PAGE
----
Project R6 by REX

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Project R6 by Rex

Skyscrapers in Seoul: New York firm REX was another of the seventeen architects commissioned to design skyscrapers for the fast-growing Yongsan International Business District of Seoul, South Korea. They've proposed a tower that looks like like a filing cabinet with its drawers open.

Project R6 by Rex

Top and above: images are by Luxigon

A hollow centre and large courtyard garden will be revealed at the heart of the 144-metre-high building, which is titled Project R6.

Project R6 by Rex

Above: image is by Luxigon

A series of compact apartments will overlook this courtyard from within the tower's upper storeys, while shops will surround it on the lower levels.

Project R6 by Rex

Above: image is by Luxigon

The apartments are designed to accomodate short-term occupants, so few will have a footprint greater than 40 square metres and each will incorporate space-saving measures such as moving walls and fold-away bedrooms.

Project R6 by Rex

The project is due to complete in 2016.

Project R6 by Rex

The Yongsan International Business District was masterplanned by Daniel Libeskind and is the biggest urban development project in South Korea. Due for completion in 2024, the masterplan was commissioned by South Korean developer DreamHub.

Project R6 by Rex

Other projects featured so far from the district include a building shaped like a hash symbol and two towers that resemble the exploding World Trade Centre on 9/11. See all the stories here.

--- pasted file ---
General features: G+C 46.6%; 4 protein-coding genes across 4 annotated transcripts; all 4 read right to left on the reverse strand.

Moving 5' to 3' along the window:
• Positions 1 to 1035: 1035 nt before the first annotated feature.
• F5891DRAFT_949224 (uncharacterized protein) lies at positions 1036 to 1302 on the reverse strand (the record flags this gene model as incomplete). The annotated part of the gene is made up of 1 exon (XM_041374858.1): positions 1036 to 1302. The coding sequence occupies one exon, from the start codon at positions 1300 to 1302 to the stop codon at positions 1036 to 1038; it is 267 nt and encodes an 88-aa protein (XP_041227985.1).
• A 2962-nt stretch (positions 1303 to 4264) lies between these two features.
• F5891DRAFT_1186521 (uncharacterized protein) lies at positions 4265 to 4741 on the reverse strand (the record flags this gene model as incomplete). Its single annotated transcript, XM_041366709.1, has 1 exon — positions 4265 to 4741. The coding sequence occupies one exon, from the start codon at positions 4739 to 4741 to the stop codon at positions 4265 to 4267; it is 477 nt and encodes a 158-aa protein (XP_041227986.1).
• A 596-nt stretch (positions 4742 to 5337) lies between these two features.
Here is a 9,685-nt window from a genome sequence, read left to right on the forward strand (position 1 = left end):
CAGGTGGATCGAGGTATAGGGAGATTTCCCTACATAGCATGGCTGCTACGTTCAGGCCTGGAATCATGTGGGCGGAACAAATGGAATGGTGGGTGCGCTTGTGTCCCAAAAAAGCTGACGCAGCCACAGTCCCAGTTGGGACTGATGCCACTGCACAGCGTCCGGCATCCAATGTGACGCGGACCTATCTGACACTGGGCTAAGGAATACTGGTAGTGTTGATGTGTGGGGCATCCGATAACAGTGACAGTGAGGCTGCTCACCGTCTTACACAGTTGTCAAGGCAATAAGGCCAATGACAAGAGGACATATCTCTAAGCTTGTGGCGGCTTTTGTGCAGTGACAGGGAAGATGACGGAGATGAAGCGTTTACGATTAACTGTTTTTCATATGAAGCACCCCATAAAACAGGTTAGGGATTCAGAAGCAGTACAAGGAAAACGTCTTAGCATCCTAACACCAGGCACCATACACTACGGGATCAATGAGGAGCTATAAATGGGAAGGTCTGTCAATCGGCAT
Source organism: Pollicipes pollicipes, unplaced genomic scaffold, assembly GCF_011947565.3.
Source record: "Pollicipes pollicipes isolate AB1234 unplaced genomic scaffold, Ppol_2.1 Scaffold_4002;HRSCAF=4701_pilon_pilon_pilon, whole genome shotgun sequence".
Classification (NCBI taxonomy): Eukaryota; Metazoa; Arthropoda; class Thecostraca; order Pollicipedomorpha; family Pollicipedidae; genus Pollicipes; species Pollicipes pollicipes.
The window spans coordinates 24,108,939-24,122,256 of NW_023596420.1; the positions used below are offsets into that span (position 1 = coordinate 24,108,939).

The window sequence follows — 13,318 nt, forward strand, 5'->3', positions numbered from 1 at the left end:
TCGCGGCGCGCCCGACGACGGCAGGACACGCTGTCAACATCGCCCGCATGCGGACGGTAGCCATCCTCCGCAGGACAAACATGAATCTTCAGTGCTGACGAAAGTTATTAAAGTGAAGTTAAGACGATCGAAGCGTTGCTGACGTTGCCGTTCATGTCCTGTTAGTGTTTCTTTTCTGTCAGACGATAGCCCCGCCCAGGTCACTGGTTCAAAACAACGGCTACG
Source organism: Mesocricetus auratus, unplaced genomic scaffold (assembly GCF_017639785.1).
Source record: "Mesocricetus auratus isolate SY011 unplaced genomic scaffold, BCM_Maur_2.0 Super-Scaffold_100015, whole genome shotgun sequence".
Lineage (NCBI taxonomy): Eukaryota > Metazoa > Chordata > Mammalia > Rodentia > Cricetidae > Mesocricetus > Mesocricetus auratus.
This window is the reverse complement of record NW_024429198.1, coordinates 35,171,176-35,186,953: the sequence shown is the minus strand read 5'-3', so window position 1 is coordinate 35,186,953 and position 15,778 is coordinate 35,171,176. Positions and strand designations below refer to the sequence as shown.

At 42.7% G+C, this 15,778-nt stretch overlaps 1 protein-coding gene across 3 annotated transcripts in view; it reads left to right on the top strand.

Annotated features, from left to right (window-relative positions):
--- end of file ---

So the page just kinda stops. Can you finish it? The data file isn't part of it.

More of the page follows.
Project R6 by Rex

Images are by REX apart from where otherwise stated.

Here's some more information from REX:


Yongsan International Business District “Project R6”
Seoul, Korea

YIBD “Project R6” is an urban boutique residence for short-term business people, young urban professionals, and foreign residents.

Project R6 by Rex

Above: image is by Luxigon

Due to the transience of its target users and the short durations during which they are home, R6’s unit sizes are small, including 40 m2, 50 m2, and 60 m2 residences, with the majority being 40 m2.

Project R6 by Rex

Above: image is by Luxigon

To meet the trends of its users and compensate for its small unit size, R6 must engender a strong sense of community and its residences must be highly attractive, providing generous views, daylight, and cross-ventilation.

Project R6 by Rex

Maximizing daylight and cross-ventilation are also paramount to providing a highly sustainable residence.

Project R6 by Rex

In a standard housing tower, 40 m2 to 60 m2 units would create poorly dimensioned and oppressive residences, offering constrained views, little daylight, and poor ventilation, and community would be limited to activities at the tower’s base.

Project R6 by Rex

By pulling layers of the typical housing tower in opposing directions, the small units maintain their size, but are stretched into favorable proportions that provide views and daylight from both sides, excellent cross-ventilation, and a strong sense of community through the creation of a central courtyard, roof terraces, and conversation/reading/play pods.

Project R6 by Rex

The stretched layers are strategically positioned to guarantee unobstructed daylight into all units, and to create adequate continuity of the building’s primary structure: a concrete-encased steel mega-brace that encircles the courtyard.

Project R6 by Rex

The mega-brace supports a shelf-like matrix of walls and floor slabs that define each unit. Into each shelf is inserted a wooden shell containing a bathroom on one side and a kitchen on the other.